Tanker's first flight over top of the world marks new era in efficiency

Pan.bg 28 юни 2011 | 11:08 views (1598) commentaries(0)
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The U.S. Air Force has gone to the ends of the earth to support operations in Afghanistan.

A KC-135 Stratotanker flew north until it started flying south June 21 to 22 -- cutting a new pathway over the Arctic Circle and the North Pole between Fairchild Air Force Base, Wash., and the Transit Center at Manas, Kyrgyzstan. It was the first time an Air Force air refueling tanker has ever flown this route.

The mission followed another historic flight that took place June 5 to 6 when a C-5M Super Galaxy traversed the Arctic Circle to fly the first direct delivery airlift mission from Dover Air Force Base, Del., to Bagram Airfield, Afghanistan.

A 2009 U.S.-Russia transit agreement helped make the new Arctic routes possible, according to U.S. Transportation Command. The KC-135 flight over the North Pole alone saved the Air Force approximately 4.5 hours and $54,000.
"These routes give us interesting new options and open new corridors," said Maj. Chris Fuller, a plans chief at the 618th Air and Space Operations Center (Tanker Airlift Control Center).

The Fairchild tanker crew flew to Manas, a key air refueling base for Afghanistan operations, as part of an "iron swap" to deploy the aircraft and four Airmen there.

The Air Force can use Russian air space for "iron swaps" as well as transport passengers and cargo, Major Fuller said.

Typically, KC-135 crews doing tanker swaps from Fairchild fly to England, stay the night, and then fly to Kyrgyzstan the next day.

While a few hours and thousands of dollars may not seem like much, projected savings could be remarkable, officials said. The Air Force is the DOD's largest fuel customer, and Air Mobility Command consumes approximately 60 percent of the Air Force's fuel.

Fuel savings such as those accrued by more direct routes "can be used to recapitalize the aging fleet as well as provide for incentives that support more ideas to improve fuel efficiency," said Lt. Col. Marc Gildner of the AMC Fuel Efficiency Office.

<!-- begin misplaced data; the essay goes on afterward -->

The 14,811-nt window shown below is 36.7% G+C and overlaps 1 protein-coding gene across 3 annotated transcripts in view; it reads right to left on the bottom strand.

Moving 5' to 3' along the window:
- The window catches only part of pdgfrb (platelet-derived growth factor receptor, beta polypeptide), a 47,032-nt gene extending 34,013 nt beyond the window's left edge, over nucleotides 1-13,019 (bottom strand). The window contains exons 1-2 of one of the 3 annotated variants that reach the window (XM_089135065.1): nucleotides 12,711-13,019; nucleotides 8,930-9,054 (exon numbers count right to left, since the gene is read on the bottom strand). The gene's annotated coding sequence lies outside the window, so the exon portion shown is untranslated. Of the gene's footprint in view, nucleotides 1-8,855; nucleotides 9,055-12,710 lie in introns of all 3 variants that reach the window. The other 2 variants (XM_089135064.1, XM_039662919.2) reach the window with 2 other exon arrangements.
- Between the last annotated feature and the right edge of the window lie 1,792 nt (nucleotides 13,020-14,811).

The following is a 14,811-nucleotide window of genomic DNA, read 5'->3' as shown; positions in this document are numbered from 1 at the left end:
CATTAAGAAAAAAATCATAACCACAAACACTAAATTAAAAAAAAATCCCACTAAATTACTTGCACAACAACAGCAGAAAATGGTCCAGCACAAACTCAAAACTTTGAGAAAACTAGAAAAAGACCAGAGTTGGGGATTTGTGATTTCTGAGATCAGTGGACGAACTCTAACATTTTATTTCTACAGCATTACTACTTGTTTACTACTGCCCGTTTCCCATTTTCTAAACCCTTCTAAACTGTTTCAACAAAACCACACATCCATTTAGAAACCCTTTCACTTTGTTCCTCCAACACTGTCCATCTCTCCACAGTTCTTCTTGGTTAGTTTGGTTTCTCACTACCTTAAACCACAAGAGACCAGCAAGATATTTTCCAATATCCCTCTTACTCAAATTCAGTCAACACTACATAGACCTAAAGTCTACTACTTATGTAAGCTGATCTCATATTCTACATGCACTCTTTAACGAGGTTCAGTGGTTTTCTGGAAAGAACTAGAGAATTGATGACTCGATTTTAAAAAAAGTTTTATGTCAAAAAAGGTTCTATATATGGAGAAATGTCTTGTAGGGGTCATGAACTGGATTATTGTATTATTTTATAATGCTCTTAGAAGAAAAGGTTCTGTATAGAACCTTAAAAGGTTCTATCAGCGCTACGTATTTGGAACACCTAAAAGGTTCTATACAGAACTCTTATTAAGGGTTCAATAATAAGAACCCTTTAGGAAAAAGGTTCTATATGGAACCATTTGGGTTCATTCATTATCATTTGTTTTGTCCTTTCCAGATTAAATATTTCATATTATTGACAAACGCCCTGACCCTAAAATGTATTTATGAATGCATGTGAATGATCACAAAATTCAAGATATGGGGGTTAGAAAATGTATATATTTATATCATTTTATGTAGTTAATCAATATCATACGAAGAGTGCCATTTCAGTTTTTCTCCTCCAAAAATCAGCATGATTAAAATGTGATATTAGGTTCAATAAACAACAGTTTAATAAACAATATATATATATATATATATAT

With budget constraints, the ability to back incentives that inspire efficiency is invaluable.

As Undersecretary of the Air Force Ms. Erin Conaton said during a 2010 visit to AMC, fuel savings can help AMC "reinvest those dollars in things that make the mobility air forces as highly effective as possible."
New routes like the KC-135 polar over-flight also help AMC more effectively support combatant commanders.

By circumventing the United Kingdom, the KC-135 polar over-flight crew saved two days of mandatory crew rest (including their anticipated return from Manas). The two days were added to their deployment time at Manas, said 1st Lt. Remington Barnes, 92nd Air Refueling Squadron pilot.

Such shifting of resources comes at a crucial period, when tankers are in higher demand than ever, statistics show. Additionally, when NATO operations in Libya began, KC-135s provided refueling support to the no-fly zone.
Meanwhile, the need for tankers in Afghanistan didn't let up, explained Maj. Jeff Schrum, aircraft commander of the KC-135 polar over-flight mission.

Air refueling crews have continually set records since Sept. 11, 2001.

"Our tanker crews underwrite America's ability to project power rapidly," said Gen. Raymond E. Johns Jr., AMC Commander. "They provide the bridge for global reach -- enabling us to provide the right effects, to the right place, at the right time."

The Arctic over-flight over the North Pole had a combined KC-135 aircrew of active duty and in the Air National Guard Airmen. In addition to Major Schrum and Lieutenant Barnes, the mission was completed by Lt. Col. Thorne Tibbitts; Capt. Jared Gude; Staff Sgt. Randy Miller; Staff Sgt. Jason Tolbert; Senior Airman Justin Holbrook and Senior Airman Timothy Slagle.

The flight, made possible by close diplomatic cooperation and months of operational planning, could open doors for future efficiencies as well as strengthen global partnerships.

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